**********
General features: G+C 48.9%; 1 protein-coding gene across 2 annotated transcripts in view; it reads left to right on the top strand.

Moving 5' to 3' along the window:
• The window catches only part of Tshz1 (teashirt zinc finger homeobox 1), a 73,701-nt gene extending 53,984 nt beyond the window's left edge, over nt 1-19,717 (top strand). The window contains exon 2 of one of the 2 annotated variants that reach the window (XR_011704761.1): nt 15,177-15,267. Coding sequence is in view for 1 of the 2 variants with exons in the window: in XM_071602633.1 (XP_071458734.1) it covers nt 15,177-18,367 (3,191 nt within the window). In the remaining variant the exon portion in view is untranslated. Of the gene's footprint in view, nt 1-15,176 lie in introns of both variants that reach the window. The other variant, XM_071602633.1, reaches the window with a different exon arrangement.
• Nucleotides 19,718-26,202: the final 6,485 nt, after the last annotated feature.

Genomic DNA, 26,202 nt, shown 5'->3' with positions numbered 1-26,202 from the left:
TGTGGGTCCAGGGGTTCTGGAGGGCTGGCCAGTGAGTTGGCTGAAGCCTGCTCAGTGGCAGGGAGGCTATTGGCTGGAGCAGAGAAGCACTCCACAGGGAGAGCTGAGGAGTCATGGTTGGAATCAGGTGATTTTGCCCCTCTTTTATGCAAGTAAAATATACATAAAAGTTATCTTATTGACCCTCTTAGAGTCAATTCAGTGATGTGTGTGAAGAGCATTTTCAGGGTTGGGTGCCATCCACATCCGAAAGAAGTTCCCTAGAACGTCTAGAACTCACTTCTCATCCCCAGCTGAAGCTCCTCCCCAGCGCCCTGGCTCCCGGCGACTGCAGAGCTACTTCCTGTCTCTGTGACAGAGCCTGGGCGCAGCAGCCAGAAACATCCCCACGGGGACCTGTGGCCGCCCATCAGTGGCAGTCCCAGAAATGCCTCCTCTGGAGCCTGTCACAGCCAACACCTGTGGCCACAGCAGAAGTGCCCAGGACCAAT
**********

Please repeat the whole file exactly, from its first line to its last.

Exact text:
General features: G+C 48.9%; 1 protein-coding gene across 2 annotated transcripts in view; it reads left to right on the top strand.

Moving 5' to 3' along the window:
• The window catches only part of Tshz1 (teashirt zinc finger homeobox 1), a 73,701-nt gene extending 53,984 nt beyond the window's left edge, over nt 1-19,717 (top strand). The window contains exon 2 of one of the 2 annotated variants that reach the window (XR_011704761.1): nt 15,177-15,267. Coding sequence is in view for 1 of the 2 variants with exons in the window: in XM_071602633.1 (XP_071458734.1) it covers nt 15,177-18,367 (3,191 nt within the window). In the remaining variant the exon portion in view is untranslated. Of the gene's footprint in view, nt 1-15,176 lie in introns of both variants that reach the window. The other variant, XM_071602633.1, reaches the window with a different exon arrangement.
• Nucleotides 19,718-26,202: the final 6,485 nt, after the last annotated feature.

Genomic DNA, 26,202 nt, shown 5'->3' with positions numbered 1-26,202 from the left:
TGTGGGTCCAGGGGTTCTGGAGGGCTGGCCAGTGAGTTGGCTGAAGCCTGCTCAGTGGCAGGGAGGCTATTGGCTGGAGCAGAGAAGCACTCCACAGGGAGAGCTGAGGAGTCATGGTTGGAATCAGGTGATTTTGCCCCTCTTTTATGCAAGTAAAATATACATAAAAGTTATCTTATTGACCCTCTTAGAGTCAATTCAGTGATGTGTGTGAAGAGCATTTTCAGGGTTGGGTGCCATCCACATCCGAAAGAAGTTCCCTAGAACGTCTAGAACTCACTTCTCATCCCCAGCTGAAGCTCCTCCCCAGCGCCCTGGCTCCCGGCGACTGCAGAGCTACTTCCTGTCTCTGTGACAGAGCCTGGGCGCAGCAGCCAGAAACATCCCCACGGGGACCTGTGGCCGCCCATCAGTGGCAGTCCCAGAAATGCCTCCTCTGGAGCCTGTCACAGCCAACACCTGTGGCCACAGCAGAAGTGCCCAGGACCAAT